In Seattle, police handed out 2,249 tickets for handheld cell phone violations in 2014. That’s on top of 99 tickets for texting & driving.

State Sen. Ann Rivers, sponsor of the 2015 distracted driving overhaul, says: “People need to just hang up and drive, or not text and drive, or not look at their email and drive. It’s really a lot about sending a public message and waking people up.”

One goal of the Rivers-sponsored legislation is to bring Washington state in line with federal DOT guidelines “to ensure that the maximum amount of federal funds” are available for safety programs about distracted driving.

2014 distracted driving notes:
Read a report on the push for new Washington distracted driving laws.

The state Traffic Safety Commission posted an online video featuring footage of officers making traffic stops while trying to enforce the texting law. One driver says she was entering GPS data; another guy says he was viewing currency-trading info. Not texting. Officers say their hands are tied under the current law. View the Washington state texting video.

An attempt to update Washington’s outdated distracted driving laws failed in the Senate last session. It was sponsored by outgoing state Sen. Tracey Eide. “There’s a stakeholder group supporting SB 6227 and they are searching for another senator to reintroduce the bill next year,” her executive assistant told HandsFreeInfo in mid-October.

Distracted driving restrictions are losing a supporter with the retirement of state Sen. Tracey Eide, who won’t be running for re-election for the new biennium legislative term. She served in the legislature for 18 years. The Federal Way Democrat “may be remembered most for her successful efforts to keep drivers from texting and phoning on state roads,” the News Tribune said.

The Washington State Patrol supports the legislative push to update the distracted driving laws. “The problem is holding the phone,” WSP spokesman Bob Calkins told the Olympian. “When you’re driving, you should be driving — not checking your email, not checking Facebook, not texting.” The interest in updated Washington state distracted driving laws is inspired, in part, by a desire for federal funding that would support safety education programs. The state is not eligible because of the outdated wording, which simply bans text messaging and the holding of cell phones to the driver’s ear.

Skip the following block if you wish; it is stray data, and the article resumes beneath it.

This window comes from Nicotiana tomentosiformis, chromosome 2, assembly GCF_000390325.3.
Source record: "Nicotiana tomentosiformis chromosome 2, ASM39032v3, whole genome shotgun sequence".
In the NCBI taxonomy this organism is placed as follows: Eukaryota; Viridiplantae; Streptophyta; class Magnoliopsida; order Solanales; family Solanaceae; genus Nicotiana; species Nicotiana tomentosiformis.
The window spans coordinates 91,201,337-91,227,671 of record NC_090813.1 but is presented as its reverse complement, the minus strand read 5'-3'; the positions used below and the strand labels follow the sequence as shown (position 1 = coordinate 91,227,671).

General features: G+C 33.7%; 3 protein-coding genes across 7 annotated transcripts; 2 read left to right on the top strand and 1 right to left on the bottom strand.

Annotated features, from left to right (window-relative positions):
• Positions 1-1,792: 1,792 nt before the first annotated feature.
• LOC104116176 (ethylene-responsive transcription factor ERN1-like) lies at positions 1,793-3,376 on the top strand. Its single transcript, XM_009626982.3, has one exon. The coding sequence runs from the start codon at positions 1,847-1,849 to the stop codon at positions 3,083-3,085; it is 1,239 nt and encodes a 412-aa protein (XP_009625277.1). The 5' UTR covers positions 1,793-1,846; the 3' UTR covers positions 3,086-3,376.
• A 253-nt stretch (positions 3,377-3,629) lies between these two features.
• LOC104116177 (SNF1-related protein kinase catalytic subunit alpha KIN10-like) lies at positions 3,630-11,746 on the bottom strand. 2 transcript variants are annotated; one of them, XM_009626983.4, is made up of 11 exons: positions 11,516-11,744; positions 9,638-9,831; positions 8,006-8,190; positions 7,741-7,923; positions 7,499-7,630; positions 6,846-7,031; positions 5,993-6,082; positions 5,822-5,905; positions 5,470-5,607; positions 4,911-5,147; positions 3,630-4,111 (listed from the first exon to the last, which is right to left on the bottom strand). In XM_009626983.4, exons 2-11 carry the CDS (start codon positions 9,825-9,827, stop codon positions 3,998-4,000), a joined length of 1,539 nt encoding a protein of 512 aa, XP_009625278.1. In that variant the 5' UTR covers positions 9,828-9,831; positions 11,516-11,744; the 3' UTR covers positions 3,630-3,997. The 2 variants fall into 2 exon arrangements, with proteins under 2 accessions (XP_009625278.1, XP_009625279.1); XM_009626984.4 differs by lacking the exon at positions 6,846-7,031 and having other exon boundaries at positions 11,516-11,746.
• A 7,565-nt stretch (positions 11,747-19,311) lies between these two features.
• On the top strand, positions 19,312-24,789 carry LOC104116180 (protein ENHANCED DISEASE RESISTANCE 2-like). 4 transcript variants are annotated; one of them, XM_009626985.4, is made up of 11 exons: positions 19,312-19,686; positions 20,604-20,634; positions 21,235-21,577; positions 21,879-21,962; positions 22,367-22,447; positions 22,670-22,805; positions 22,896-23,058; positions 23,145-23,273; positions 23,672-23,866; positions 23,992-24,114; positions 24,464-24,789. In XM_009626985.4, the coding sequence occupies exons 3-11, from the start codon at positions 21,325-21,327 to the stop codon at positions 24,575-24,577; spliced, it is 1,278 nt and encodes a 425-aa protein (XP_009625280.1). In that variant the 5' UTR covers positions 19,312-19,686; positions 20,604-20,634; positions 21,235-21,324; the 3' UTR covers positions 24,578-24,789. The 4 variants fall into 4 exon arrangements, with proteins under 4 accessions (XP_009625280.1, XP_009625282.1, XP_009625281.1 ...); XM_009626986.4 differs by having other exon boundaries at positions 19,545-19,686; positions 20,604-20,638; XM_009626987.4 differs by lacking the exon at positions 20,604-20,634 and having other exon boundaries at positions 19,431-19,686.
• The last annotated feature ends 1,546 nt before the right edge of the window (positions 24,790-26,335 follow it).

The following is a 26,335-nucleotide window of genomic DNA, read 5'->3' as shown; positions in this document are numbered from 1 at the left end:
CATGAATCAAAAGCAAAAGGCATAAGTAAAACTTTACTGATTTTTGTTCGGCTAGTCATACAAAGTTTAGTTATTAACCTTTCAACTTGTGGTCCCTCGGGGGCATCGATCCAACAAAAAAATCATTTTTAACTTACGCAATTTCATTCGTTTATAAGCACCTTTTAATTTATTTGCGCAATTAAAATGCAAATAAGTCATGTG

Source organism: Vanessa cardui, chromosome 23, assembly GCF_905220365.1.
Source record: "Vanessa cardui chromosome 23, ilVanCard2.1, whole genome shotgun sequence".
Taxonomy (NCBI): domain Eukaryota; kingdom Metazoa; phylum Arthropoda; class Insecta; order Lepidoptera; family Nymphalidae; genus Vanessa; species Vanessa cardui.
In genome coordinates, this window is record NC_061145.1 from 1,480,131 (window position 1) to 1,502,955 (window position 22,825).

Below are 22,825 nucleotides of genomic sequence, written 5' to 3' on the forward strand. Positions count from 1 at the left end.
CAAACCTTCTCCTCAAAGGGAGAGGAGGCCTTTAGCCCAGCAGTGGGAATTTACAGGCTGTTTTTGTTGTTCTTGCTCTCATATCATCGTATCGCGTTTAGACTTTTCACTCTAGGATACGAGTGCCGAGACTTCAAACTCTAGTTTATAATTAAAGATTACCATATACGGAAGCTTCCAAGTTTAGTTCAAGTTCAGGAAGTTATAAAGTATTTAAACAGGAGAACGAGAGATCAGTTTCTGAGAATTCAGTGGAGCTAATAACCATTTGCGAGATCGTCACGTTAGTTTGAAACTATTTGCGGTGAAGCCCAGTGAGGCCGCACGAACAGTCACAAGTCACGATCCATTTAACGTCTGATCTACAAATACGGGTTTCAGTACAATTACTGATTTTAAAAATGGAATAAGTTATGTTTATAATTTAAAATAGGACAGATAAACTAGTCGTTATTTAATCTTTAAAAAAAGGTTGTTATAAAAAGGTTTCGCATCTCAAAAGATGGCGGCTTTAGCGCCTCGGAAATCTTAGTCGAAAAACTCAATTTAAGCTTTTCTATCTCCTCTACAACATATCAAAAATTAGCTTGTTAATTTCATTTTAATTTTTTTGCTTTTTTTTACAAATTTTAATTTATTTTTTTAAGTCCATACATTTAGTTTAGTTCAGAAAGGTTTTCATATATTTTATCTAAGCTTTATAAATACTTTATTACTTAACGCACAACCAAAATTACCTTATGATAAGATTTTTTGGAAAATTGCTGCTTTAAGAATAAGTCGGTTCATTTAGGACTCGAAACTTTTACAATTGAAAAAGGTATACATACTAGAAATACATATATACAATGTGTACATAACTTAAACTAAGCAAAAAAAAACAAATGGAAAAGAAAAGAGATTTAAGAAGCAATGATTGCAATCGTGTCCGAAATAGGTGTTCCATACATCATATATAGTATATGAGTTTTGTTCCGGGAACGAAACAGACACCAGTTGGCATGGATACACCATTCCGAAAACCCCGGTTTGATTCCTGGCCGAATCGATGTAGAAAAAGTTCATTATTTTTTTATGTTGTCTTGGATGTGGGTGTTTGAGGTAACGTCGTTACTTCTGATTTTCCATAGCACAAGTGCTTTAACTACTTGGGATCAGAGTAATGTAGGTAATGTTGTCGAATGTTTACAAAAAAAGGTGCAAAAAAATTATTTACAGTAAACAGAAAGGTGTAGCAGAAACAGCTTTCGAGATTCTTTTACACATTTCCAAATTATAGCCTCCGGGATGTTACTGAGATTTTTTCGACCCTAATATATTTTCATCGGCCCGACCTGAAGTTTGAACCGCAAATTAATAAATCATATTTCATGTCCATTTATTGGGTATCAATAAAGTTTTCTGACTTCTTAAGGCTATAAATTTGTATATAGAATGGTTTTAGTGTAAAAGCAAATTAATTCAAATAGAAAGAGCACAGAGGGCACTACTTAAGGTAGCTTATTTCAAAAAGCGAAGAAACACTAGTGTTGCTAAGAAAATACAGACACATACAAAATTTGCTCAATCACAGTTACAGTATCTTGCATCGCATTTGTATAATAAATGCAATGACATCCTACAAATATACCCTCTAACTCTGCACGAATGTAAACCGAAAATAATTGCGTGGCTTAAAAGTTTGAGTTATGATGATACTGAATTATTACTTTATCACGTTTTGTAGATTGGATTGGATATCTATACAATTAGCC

State Sen. Tracey Eide previously pushed through the laws that made text messaging and holding a cell phone while driving primary offenses. She tried again, unsuccessfully, in 2014 with with legislation that would bar drivers from holding wireless communications devices in any way. The restriction would have applied to any use in roadways, including while temporarily stopped at red lights or stop signs. Eide’s plan also sought double fines for serial offenders. A second conviction within five years would have brought a $248 fine. “You being behind the wheel of a car scares the heck out of me when you’’re using these devices,” Eide told NW News. This is Eide’s last term.

The State Patrol handed out 1,216 texting citations in 2013.

Distracted driving legislation (2014):
Senate Bill 6227: Would specify that drivers may not hold wireless communications devices. Includes temporary stops while at red lights or stop signs. Would double fines for repeat offenders of electronic distracted driving laws, to $248. Applies with second conviction within five years. Mandates distracted driving questions on license exams. Numerous miscellaneous changes to distracted driving statute. Died in the Senate. (Elde)